On Friday, March 24 at precisely 4:20 p.m., sneakerheads will gather at a secret Toronto location for a chance to buy a pair of Yeezys for $1. Some will think about the cult shoes’ potential resale value, while others will just hope to get their hands on the right size. One thing they won’t be doing? Waiting in line.

The concept of flash sales and highly anticipated “drops” (like a restock of Kylie Lip Kits or a new Supreme collaboration) is being democratized and it’s all thanks to—what else—an app.

Shopify, the Canadian tech company that powers e-comm sites for independent boutiques like Toronto’s Zane as well as mega brands like Kylie Cosmetics, launched the Frenzy app to allow its users to hold these types of, well, frenzied sales without the frustration of traditional online shopping—the hassle of credit card information and site crashes due to the high demand. Here’s how it works: the app lets you buy limited, exclusive launches from a smartphone and pay with a fingerprint via Apple Pay.

Kylie Cosmetics was the inspiration for the technology, says community growth manager Kevin Donnelly, who developed the idea along with fellow Shopify team member Tucker Schreiber. “I saw my girlfriend trying to buy the Kylie Lip Kit. She was on the website, freaking out, super anxious trying to grab it,” says Donnelly, “I thought, there’s got to be a better way to do something like this.”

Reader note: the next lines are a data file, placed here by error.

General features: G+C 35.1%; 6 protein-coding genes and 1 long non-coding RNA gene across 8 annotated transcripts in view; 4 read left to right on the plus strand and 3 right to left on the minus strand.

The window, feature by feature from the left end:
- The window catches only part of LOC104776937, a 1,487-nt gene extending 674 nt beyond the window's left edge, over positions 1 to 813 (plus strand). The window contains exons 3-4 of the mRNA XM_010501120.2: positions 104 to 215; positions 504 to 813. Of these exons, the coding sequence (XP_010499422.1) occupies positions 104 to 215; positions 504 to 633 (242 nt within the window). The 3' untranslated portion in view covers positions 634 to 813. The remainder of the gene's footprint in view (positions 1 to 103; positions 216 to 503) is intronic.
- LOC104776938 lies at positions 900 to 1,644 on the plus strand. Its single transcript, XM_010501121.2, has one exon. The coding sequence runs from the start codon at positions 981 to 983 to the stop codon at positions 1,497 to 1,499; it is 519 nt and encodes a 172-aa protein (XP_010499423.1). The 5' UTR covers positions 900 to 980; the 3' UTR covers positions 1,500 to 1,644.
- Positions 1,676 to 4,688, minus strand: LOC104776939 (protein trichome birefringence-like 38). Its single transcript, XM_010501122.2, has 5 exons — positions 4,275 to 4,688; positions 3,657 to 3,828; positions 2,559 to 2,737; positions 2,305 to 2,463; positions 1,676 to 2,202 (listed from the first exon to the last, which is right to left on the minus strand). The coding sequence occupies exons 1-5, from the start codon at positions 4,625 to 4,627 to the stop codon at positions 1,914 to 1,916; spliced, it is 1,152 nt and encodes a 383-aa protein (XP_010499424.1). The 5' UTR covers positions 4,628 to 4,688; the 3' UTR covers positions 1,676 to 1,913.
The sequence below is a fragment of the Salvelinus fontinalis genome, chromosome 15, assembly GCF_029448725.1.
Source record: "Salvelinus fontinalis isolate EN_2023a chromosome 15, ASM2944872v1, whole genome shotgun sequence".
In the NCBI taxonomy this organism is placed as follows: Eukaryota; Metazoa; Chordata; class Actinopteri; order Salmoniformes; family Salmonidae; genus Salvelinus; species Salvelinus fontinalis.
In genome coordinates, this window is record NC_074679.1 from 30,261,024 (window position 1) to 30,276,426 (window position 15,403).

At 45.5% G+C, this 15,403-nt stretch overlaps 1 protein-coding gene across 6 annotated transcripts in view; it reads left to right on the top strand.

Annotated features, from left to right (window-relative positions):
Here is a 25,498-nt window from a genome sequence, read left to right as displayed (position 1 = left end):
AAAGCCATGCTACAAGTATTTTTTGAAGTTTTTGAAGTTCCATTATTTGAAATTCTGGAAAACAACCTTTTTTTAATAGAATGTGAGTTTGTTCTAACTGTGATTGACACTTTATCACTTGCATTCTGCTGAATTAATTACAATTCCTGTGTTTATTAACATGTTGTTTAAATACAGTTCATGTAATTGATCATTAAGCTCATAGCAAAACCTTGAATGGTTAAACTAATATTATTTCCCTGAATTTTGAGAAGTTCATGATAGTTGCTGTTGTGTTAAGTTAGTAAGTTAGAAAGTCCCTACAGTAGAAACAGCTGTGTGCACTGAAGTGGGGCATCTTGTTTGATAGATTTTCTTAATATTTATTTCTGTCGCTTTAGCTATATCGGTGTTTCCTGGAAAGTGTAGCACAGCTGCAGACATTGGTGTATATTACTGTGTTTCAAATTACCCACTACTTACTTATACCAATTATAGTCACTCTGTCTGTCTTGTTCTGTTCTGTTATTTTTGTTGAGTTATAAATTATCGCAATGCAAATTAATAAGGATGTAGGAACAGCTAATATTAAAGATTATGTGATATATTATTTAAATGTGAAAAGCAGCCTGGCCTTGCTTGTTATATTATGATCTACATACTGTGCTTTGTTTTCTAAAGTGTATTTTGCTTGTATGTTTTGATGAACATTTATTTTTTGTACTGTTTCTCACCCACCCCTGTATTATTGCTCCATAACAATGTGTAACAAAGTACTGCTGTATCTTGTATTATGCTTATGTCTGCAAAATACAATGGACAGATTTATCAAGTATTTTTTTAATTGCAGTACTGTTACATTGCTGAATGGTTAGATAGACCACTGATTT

Now, back to those $1 Yeezys. This week, Frenzy is rolling out a new feature called Dropzone, which works like this: a specific location is announced (via @getfrenzyapp on Twitter) and once you’re in the zone at a specified time (in the case of the first Dropzone, 4:20 p.m), you’ll have a chance to buy the shoes. It’s a way to kick off the launch, so it’s is a one-time deal. Quantities, naturally, are limited, so although you won’t need to camp out overnight, there are no guarantees that those 350 V2 Zebras will be yours. But isn’t that part of the thrill? If you do luck out, the product will either be shipped to you or picked up in-store.


The Frenzy app 

Donnelly and Schreiber are both avid streetwear buyers, and they see this idea working beyond hyped-up sneakers—think music, concert merch and makeup. “The sale will only be visible to people in the specific location, but we want to make line-ups and raffles a thing of the past,” says Schreiber. “We want to make it a fair process,” adds Donnelly.

Although Shopify is keeping the details of future Dropzone sales under wraps, it’s safe to say that the concept will hit major metropolitan cities this year. See you there?


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